pu minit
pu mreset
pu mhangup

/etc/minirc.switch contains:

pu port             /dev/ttyswitch
pu baudrate         9600
pu bits             8
pu parity           N
pu stopbits         1
pu minit
pu mreset
pu mhangup

The PSTN modem has a simple configuration. Note that the default device used by minicom is /dev/modem. /etc/minirc.dfl contains:

pu minit            ~^M~AT S7=45 S0=0 L1 V1 X4 &c1 E1 Q0^M
pu mreset           ^M~ATZ^M~

If you are primarily doing console server tasks then look at conserver. It does port sharing well and has the huge advantage of being able to be configured to log input to a file when a user isn't at the console. That's very useful for recording that device crash.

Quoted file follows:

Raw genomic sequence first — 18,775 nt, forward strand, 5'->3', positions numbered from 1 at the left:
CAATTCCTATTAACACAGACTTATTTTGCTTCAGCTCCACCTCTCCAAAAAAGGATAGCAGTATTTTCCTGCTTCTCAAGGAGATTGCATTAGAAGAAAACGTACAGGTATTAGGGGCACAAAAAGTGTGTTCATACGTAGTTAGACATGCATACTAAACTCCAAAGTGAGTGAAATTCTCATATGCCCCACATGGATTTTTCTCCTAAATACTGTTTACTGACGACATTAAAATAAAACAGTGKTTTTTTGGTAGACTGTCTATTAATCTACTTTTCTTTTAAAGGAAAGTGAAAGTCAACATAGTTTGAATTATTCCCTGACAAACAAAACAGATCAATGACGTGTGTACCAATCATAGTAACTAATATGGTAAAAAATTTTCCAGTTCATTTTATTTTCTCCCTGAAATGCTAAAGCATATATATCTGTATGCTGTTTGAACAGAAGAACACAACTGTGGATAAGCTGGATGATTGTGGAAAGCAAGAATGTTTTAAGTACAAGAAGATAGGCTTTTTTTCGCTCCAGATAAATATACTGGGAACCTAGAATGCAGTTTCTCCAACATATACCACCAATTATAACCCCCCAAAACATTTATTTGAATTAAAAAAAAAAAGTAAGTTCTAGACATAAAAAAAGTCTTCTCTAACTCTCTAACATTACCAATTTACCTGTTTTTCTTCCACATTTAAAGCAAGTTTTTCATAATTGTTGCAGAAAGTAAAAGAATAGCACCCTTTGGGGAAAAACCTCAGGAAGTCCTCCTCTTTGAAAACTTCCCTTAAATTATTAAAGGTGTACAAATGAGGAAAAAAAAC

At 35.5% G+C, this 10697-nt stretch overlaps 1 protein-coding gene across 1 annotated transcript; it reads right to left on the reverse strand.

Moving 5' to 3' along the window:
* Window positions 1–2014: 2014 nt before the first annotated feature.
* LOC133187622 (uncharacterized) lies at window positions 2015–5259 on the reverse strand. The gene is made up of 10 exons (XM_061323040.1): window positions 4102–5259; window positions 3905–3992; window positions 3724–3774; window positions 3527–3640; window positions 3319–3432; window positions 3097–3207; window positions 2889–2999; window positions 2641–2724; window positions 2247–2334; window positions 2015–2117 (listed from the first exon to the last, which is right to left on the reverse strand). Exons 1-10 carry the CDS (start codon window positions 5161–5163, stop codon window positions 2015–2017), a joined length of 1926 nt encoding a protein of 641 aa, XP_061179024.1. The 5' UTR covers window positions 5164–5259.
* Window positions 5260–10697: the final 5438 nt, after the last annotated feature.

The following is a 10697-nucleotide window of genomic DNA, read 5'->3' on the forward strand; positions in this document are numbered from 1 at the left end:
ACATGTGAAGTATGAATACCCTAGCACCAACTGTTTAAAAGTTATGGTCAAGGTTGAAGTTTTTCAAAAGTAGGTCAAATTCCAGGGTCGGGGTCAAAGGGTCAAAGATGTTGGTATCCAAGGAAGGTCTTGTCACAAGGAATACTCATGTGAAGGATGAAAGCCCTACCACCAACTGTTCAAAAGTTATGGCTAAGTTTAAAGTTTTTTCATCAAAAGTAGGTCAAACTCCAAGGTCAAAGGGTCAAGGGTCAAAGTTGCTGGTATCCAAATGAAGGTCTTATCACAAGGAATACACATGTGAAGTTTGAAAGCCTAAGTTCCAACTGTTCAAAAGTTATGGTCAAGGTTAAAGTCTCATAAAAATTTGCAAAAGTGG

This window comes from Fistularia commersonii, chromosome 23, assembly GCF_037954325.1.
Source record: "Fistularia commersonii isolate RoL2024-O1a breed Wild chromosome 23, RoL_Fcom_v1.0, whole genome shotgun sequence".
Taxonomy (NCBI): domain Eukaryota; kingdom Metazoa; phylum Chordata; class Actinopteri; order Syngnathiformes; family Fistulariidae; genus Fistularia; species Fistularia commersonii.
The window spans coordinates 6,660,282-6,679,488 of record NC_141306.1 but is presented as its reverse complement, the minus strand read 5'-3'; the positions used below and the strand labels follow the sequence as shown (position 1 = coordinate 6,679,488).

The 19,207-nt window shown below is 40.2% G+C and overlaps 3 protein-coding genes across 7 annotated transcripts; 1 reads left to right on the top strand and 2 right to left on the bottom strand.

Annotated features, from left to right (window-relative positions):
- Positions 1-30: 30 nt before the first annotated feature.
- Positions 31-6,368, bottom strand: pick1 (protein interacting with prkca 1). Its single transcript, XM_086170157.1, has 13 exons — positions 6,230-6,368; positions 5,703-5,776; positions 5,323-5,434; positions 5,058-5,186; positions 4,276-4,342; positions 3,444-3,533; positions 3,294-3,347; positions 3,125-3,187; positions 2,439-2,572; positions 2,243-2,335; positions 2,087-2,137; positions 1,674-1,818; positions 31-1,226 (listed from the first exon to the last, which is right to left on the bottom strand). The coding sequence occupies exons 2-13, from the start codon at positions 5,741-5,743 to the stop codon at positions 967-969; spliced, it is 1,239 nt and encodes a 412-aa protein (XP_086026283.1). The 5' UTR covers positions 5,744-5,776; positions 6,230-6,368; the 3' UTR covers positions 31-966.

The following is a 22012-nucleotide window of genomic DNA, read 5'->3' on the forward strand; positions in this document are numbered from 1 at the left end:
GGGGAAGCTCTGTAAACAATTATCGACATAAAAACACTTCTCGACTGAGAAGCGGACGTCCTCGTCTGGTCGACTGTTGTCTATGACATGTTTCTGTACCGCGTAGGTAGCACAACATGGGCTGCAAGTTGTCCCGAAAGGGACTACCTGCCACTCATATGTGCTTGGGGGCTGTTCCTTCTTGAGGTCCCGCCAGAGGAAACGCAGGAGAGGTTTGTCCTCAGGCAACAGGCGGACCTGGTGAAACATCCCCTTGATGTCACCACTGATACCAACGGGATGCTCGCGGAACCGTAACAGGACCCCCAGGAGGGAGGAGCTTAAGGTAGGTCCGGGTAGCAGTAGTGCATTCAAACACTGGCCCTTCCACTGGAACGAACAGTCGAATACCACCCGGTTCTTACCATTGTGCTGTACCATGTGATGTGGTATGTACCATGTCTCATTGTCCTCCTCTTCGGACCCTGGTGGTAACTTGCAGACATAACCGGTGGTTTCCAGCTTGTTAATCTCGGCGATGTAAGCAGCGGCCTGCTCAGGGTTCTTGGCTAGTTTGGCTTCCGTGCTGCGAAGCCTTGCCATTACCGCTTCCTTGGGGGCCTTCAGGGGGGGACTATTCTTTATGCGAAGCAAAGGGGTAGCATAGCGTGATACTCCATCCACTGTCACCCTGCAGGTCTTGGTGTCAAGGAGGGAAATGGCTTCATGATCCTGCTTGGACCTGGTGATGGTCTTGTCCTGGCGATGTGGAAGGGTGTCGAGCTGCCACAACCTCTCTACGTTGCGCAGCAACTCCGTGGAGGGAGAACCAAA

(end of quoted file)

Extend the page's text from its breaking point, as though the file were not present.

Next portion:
Embedded systems development

Let's say port 4 of that 4-port RS-232/USB dongle was attached to the console of an embedded system. We want the developers to have access to that console. Firstly, create a UNIX group for the engineering staff using sudo groupadd -r eng. Secondly add the engineering staff to that group using sudo usermod -a -G eng . If you are using a directory system then you may need to use special commands specific to that system rather than the typical utilities. Finally use a udev rule to set the group and mode on the tty port connected to the embedded system's RS-232 console. At the same time we can set a symbolic link so that specific tty numbers don't get hardcoded into development scripts.

ACTION!="add|change", GOTO="99-local-end"
SUBSYSTEM=="usb", ATTR{idVendor}=="0403", ATTR{idProduct}=="6001", ENV{ID_MM_DEVICE_IGNORE}="1"